I’m writing this on the Fourth of July, Independence Day, the day we celebrate our country’s birthday. Though for the first time in many years Jim and I are not in Buxton to view the fireworks from the Avon Pier and Beach Club, we’re thinking about our life on Hatteras Island. What is gratifying to realize is that independence is what so many of our friends and neighbors have found there. Yes, many of us see the Island as a place where we can pursue our goals free of the usual encumbrances of city living: traffic, rigid work schedules and being cooped up away from the outdoors and friends to enjoy it with us. So my meeting with the delightful couple who are affectionately known as The Salt People stirred me to write about the unique life experience that led them through a sojourn in Hawaii and a brief return to their native state of New Jersey, and finally back home to Hatteras Island.
Brian and Shaena McMahon first knew Hatteras Island around 2000 when Brian was stationed here with the Coast Guard. When his tour was up, he and Shaena decided to strike out for paradise in Hawaii. But they discovered to their dismay that those islands had their own traffic jams and long shopping lines, so they returned to the mainland and operated a power washing company in New Jersey. But it was their love of the sea that kindled their desire to come back to the uncrowded beach communities of Hatteras Island and start a new business. The Island proved a perfect place to raise their son and put to good use the life skills Brian and Shaena have gained working and traveling in their more than 20 years of marriage.
Brian reports that his interest in producing salt from sea water is not a new idea. “People were doing the same thing in the 1700s in the Caribbean Islands.” But what he found was that to use all natural ingredients (salt water collected from a pipe placed close to nearby Avon Pier and sun-powered kilns to separate the salt from the water) required Department of Agriculture approval and a close association with North Carolina State University, the go-to resource for much of the marine science studied on the Outer Banks. Brian‘s carpenter skills were put to work creating the standing kilns to dry the salt. He found that discarded sliding glass doors set on sturdy legs provide the perfect incubator for his salt production. The intense sun brings the kiln’s heat to about 190 degrees and at that temperature the source water is evaporated in 30 to 45 days, leaving the pure sea salt. And like father, like son: Brian’s son is working with him ‒ hammering, sweeping and studying the waters that bring the highly mineralized salt to the shores of Hatteras Island.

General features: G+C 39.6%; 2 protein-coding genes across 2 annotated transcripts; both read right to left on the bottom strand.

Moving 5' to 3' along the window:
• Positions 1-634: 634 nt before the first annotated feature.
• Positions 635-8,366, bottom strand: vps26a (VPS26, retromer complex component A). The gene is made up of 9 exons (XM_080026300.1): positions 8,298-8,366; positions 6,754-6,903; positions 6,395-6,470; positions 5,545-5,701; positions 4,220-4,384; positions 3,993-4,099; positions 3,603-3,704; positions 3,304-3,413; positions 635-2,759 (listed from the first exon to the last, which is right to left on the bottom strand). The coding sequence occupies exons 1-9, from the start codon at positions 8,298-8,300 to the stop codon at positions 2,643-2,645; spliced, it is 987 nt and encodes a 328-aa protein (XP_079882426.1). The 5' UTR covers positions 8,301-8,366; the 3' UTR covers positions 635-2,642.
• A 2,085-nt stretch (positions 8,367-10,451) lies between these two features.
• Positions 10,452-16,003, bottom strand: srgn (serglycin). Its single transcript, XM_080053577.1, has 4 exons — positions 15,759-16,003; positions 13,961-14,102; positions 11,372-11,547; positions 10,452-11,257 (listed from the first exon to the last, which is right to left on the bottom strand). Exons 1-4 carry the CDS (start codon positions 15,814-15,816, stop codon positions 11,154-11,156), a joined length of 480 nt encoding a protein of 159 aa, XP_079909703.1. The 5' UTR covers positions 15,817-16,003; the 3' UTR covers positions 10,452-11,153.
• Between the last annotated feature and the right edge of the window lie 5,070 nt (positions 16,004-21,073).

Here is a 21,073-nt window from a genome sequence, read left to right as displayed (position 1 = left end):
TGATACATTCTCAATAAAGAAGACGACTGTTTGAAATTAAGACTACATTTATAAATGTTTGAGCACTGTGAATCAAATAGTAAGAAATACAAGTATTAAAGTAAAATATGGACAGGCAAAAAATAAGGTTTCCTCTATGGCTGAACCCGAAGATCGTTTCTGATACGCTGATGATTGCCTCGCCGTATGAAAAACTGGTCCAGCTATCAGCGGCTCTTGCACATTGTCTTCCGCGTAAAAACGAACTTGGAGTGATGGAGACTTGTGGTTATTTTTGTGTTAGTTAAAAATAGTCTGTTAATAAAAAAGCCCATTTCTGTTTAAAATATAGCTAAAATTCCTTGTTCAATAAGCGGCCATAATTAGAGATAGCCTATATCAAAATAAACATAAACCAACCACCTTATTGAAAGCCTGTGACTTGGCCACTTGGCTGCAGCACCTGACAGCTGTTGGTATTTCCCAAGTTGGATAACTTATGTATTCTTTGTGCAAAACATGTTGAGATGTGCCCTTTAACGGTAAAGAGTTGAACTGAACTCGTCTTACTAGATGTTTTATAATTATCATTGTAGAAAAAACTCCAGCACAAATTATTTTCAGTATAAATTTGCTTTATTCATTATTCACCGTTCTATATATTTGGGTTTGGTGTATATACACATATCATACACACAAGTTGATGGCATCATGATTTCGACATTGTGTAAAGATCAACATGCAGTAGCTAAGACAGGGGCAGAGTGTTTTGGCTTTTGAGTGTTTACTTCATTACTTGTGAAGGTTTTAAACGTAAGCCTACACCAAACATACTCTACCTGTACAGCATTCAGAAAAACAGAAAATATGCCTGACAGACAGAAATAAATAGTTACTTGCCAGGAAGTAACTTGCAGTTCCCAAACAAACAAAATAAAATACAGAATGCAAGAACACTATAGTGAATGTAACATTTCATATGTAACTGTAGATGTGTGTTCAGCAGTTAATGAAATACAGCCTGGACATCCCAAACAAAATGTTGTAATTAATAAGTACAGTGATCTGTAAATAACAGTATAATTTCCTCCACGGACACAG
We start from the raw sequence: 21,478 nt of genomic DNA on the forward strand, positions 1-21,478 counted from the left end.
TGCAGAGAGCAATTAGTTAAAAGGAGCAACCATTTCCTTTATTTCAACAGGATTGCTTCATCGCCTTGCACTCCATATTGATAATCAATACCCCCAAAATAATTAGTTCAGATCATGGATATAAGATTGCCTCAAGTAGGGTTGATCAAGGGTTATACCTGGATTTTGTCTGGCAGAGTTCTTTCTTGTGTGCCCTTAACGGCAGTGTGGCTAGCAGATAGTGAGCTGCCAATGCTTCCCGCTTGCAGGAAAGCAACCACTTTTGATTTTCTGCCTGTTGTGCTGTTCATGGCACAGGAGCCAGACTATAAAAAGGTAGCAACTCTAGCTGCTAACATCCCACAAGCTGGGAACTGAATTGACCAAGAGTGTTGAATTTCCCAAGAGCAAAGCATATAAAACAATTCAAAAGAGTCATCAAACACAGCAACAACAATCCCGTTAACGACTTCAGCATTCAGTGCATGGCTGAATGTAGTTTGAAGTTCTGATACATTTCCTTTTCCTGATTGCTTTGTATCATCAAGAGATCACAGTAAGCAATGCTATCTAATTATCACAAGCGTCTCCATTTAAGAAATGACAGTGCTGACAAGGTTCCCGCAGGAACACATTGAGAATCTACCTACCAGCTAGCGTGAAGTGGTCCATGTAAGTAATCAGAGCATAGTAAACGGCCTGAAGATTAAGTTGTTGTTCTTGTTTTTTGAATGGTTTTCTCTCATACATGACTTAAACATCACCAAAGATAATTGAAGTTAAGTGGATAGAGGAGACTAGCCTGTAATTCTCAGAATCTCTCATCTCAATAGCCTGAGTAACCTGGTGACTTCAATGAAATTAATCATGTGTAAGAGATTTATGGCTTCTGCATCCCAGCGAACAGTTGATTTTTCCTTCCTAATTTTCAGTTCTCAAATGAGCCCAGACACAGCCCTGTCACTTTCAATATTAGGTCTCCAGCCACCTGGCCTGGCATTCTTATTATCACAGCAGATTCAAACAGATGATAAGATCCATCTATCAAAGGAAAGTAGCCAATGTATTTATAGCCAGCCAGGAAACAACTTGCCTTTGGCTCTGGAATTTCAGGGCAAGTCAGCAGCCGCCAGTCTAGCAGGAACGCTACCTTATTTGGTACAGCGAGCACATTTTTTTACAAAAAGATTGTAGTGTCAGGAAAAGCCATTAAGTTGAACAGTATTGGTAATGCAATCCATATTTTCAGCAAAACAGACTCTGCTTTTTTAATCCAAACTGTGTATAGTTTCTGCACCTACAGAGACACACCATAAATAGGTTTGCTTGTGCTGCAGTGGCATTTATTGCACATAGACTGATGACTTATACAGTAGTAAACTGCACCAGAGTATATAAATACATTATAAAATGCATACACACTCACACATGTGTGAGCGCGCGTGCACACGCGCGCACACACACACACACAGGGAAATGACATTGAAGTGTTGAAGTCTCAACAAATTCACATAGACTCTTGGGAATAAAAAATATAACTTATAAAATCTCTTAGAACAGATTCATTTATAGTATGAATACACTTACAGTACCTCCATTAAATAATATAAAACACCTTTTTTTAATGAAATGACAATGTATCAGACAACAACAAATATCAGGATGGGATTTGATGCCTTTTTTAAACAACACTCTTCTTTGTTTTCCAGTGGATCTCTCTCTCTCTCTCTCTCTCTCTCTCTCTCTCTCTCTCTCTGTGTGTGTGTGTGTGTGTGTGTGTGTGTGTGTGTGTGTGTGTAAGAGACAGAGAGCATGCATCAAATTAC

Meanwhile, Shaena addressed the marketing and packaging side of the business. She seized upon the idea of flavoring the salt with natural island products like the rosemary that grows on the salt works site, the former location of the Buxton community garden. The evaporator ovens dehydrate rosemary for blending with the natural salt. Pecan wood, another North Carolina product, adds a third flavor by infusing the sea salt with pecan wood flavoring in a cold smoker, a lengthy six-hour process. The time, effort and care that the McMahons invest in their products are clear when you savor that smoky nut flavor sprinkled on fresh cut peaches or the rosemary salt on a juicy steak.
So today the Hatteras Saltworks (www.hatterassaltworks.com) supplies 30 vendors from Hatteras Island to Norfolk, VA, and even in West Virginia and Raleigh. Packaged in handsome brown envelopes with hand stamped printing, the Hatteras Saltworks product is eye-catching as well as delicious. Look for it in many Hatteras Island stores. Jim and I sprinkled it on our Fourth of July watermelon while we thought of you all and treasured our life with the independent folks on Hatteras Island.